Blog | Supportive Supplements for Those Living with Celiac

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Supportive Supplements for Those Living with Celiac

ByAidanne MacDonald-Milewski, ND April 30, 2021

Celiac disease is an autoimmune condition, the symptoms of which come on after eating gluten in the diet. It can be passed down in families and presents as inflammation of the small intestine after eating a food item that contains gluten. This inflammation can result in the rapid onset of symptoms including abdominal pain, diarrhea, painful and fatty stool. Over time, consumption of gluten in those with Celiac disease can lead to nutrient deficiencies, anemia, fatigue, weight loss, migraine, failure to thrive in kids, reduced bone density, and nerve pain.1

Gluten is a protein that is found in a number of grains including wheat, spelt, rye, barley, malt, brewer’s yeast, farro, semolina and triticale. If you’re interested, see my colleague, Dr. Aponte’s, article on eating gluten free the healthy way.

The goal of managing Celiac disease is to reduce inflammation through dietary elimination of gluten, replenishment of nutritive foods & lost vitamins, and healing the intestinal tissue with herbs and nutrients.


Supplements to support those living with Celiac include, but are not limited to:

Probiotics

Probiotics help to lower inflammation, support immune system balance, protect against damage to cells, and promote a healthy population of gut bugs (flora) to improve digestion in the intestines.2 Probiotics can come in a supplement form, or achieved through the diet by consuming fermented foods (i.e. kimchi, kombucha, sauerkraut, miso, etc.)

Betaine HCl

Our stomach produces acid to break foods, especially proteins, down. A study from 2014 showed an increased risk of Celiac disease in those undergoing acid blocking (Proton Pump Inhibitor) medication3, highlighting the potential role of low stomach acid in the development and progression of Celiac in otherwise healthy, unmedicated individuals. Betaine HCl is a form or hydrochloric acid that can be ingested and serve as a digestive aid for those who don’t produce enough acid on their own.

L-Glutamine

Glutamine is a protein building block (amino acid) that feeds the cells of the intestinal lining. Glutamine acts to keep the cells that line the GI tract close together and protects those tight cellular junctions by promoting a healthy mucus layer to coat them. This is a key nutrient needed for repair when the cells of the intestine are angry, inflamed and damaged by gluten.4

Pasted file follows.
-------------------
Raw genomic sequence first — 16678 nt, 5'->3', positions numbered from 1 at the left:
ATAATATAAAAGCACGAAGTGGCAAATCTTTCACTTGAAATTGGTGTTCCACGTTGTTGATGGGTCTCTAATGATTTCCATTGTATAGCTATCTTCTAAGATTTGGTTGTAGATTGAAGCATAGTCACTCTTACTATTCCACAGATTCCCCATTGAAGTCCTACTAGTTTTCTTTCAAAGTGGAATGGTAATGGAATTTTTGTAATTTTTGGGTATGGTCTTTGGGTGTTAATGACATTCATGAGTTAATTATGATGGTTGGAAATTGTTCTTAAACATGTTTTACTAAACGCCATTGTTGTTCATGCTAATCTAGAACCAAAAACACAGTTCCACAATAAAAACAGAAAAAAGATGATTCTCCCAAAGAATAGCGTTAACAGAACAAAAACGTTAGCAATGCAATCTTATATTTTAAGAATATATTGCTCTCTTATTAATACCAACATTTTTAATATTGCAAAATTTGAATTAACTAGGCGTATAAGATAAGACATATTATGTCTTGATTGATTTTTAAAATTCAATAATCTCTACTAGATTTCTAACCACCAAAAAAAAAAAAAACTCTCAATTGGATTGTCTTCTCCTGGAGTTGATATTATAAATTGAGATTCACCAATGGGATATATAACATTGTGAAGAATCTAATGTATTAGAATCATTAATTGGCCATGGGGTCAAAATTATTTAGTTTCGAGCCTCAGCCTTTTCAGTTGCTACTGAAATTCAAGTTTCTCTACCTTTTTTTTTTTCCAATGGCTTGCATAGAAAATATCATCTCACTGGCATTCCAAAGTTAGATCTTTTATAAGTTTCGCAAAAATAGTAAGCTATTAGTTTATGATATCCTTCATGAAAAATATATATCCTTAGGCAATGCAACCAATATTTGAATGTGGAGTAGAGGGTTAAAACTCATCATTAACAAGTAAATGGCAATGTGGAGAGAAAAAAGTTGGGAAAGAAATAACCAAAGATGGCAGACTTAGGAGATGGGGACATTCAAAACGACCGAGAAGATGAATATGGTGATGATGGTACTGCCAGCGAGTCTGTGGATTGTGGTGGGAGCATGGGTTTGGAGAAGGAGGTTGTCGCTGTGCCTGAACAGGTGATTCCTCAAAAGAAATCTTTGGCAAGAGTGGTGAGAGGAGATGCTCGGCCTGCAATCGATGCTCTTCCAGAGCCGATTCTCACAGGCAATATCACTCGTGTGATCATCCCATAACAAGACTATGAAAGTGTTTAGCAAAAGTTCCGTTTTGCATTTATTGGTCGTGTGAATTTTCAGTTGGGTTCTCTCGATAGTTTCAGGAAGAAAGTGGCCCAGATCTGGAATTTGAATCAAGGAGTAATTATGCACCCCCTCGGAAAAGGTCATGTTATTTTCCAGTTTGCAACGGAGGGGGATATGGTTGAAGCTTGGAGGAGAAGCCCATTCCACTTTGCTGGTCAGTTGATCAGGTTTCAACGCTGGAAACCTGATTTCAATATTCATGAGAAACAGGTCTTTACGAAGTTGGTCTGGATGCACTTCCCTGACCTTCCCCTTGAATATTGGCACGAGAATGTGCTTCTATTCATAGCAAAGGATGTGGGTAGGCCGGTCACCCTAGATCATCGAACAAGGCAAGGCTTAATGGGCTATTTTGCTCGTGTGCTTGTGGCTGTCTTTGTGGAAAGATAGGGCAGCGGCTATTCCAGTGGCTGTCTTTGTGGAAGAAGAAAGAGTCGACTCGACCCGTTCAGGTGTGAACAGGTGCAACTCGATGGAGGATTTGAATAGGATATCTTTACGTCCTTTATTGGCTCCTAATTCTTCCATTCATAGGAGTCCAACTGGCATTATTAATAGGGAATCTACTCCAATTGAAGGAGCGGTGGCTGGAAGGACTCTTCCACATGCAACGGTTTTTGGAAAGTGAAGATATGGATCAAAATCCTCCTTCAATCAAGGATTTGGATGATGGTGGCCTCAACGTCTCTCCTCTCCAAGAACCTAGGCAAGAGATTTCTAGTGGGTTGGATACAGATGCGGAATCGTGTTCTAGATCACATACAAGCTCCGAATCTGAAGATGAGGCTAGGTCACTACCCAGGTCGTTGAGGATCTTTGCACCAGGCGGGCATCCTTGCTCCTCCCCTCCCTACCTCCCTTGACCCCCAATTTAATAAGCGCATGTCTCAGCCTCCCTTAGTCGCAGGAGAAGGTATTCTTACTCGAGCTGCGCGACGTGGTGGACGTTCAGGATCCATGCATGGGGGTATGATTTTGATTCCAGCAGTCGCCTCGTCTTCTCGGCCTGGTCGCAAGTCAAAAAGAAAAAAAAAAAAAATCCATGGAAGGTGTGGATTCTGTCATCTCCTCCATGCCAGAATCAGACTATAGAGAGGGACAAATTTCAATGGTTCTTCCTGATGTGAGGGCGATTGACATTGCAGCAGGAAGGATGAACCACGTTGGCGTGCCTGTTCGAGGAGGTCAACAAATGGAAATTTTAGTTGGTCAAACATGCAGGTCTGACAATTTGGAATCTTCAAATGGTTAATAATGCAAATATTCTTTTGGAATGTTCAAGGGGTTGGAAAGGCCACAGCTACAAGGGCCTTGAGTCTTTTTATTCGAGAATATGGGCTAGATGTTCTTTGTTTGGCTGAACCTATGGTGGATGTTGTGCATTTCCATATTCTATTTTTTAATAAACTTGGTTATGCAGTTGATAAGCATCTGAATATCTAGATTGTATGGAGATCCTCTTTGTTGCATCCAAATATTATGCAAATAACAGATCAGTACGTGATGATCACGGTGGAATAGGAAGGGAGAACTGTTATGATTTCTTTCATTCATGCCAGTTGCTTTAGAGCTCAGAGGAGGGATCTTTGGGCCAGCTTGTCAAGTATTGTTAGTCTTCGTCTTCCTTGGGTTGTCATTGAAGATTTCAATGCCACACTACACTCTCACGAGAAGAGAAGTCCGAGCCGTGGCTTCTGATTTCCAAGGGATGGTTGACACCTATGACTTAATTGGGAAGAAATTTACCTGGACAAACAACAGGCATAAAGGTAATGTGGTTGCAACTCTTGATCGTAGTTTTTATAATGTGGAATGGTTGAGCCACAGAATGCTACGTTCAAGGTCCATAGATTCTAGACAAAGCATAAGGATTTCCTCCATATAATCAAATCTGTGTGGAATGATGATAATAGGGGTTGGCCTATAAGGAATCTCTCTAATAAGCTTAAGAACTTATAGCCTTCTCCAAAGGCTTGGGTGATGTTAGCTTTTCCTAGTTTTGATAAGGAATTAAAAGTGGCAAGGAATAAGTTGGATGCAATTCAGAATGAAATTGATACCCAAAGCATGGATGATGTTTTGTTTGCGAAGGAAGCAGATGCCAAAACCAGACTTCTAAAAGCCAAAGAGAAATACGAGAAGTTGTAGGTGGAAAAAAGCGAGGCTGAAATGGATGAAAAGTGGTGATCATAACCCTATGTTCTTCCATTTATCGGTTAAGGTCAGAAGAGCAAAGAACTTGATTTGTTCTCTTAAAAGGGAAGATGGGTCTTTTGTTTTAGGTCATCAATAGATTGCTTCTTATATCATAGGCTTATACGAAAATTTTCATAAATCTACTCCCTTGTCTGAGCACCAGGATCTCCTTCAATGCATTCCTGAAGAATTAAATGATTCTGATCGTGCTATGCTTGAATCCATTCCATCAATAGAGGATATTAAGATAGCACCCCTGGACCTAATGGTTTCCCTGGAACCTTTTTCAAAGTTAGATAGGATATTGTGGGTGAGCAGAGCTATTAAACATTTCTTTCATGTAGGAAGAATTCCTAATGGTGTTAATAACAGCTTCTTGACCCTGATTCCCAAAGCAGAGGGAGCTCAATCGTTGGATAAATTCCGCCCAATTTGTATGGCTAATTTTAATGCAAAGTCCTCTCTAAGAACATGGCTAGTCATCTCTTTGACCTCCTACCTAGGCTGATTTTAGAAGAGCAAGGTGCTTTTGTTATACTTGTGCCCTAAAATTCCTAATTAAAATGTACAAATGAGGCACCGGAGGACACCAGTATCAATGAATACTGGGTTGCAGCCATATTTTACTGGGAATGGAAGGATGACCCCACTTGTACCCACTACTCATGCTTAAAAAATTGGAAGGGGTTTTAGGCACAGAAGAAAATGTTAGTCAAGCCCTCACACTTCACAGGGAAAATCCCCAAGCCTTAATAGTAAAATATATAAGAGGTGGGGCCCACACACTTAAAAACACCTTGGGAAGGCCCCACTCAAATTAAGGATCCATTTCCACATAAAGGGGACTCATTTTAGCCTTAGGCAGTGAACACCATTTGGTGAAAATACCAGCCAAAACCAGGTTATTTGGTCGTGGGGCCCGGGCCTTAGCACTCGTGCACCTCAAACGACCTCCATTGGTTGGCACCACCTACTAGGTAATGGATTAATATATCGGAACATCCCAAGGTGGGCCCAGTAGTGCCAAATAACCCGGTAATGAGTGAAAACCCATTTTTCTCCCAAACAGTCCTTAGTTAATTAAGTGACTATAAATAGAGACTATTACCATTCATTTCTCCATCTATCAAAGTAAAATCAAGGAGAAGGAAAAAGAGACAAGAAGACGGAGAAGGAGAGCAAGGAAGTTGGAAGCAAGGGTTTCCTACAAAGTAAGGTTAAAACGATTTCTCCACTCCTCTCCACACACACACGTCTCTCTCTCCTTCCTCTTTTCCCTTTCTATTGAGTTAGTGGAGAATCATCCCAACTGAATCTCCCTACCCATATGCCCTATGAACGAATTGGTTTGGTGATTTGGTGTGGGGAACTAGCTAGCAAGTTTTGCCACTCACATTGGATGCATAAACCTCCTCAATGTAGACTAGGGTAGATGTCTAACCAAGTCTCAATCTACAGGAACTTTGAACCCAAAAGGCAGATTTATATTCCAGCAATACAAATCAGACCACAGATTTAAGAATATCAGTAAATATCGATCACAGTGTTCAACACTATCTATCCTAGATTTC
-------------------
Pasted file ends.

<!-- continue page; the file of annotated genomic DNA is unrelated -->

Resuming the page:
Vitamin B12

Deficiencies of vitamin B12 in those with Celiac have two sources. First, vitamin B12 is absorbed in the latter part of the small intestine. When the cells of the intestine are inflamed and the mucus barrier is damaged, the cells are less apt to absorb vitamin B12. Over time without treatment, this can lead to a deficiency. Secondly, vitamin B12 from the diet comes mostly from animal proteins (i.e. red meat, poultry, eggs, etc.) Adequate stomach acid is needed to separate the B12 from proteins in the stomach for eventual absorption in the intestines downstream. Lower stomach acid means lower vitamin B12 absorption, which can lead to anemia, fatigue, and nerve pain over time.5,6


If you have Celiac Disease, reach out to your Naturopathic Doctor today to see which supplements are a fit for you!


References:

1. Pelkowski T, Viera AJ. Celiac Disease: Diagnosis and Management. American Family Physician. 2014;89(2):99-105

2. de Sousa Moraes LF, Grzeskowiak LM, de Sales Teixeira TF, Gouveia Peluzio Mdo C. Intestinal microbiota and probiotics in celiac disease. Clin Microbiol Rev. 2014;27(3):482-489. doi:10.1128/CMR.00106-13

3. Lebwohl B, Spechler SJ, Wang TC, Green PH, Ludvigsson JF. Use of proton pump inhibitors and subsequent risk of celiac disease. Dig Liver Dis. 2014;46(1):36-40. doi:10.1016/j.dld.2013.08.128

4. Rao R, Samak G. Role of Glutamine in Protection of Intestinal Epithelial Tight Junctions. J Epithel Biol Pharmacol. 2012;5(Suppl 1-M7):47-54. doi:10.2174/1875044301205010047

5. Bledsoe AC, King KS, Larson JJ, et al. Micronutrient deficiencies are common in contemporary celiac disease despite lack of overt malabsorption symptoms. Mayo Clinic Proceedings. 2019;94(7):1253-1260.

6. Vitamin B12: Fact Sheet for Consumers. National Institutes of Health. Accessed from: https://ods.od.nih.gov/factsheets/VitaminB12-%20%20Consumer/#:~:text=First%2C%20hydrochloric%20acid%20in%20the,is%20absorbed%20by%20the%20body..

Editor’s Note: The information in this article is intended for your educational use only. Always seek the advice of your physician or other qualified health practitioners with any questions you may have regarding a medical condition and before undertaking any diet, supplement, fitness, or other health program.


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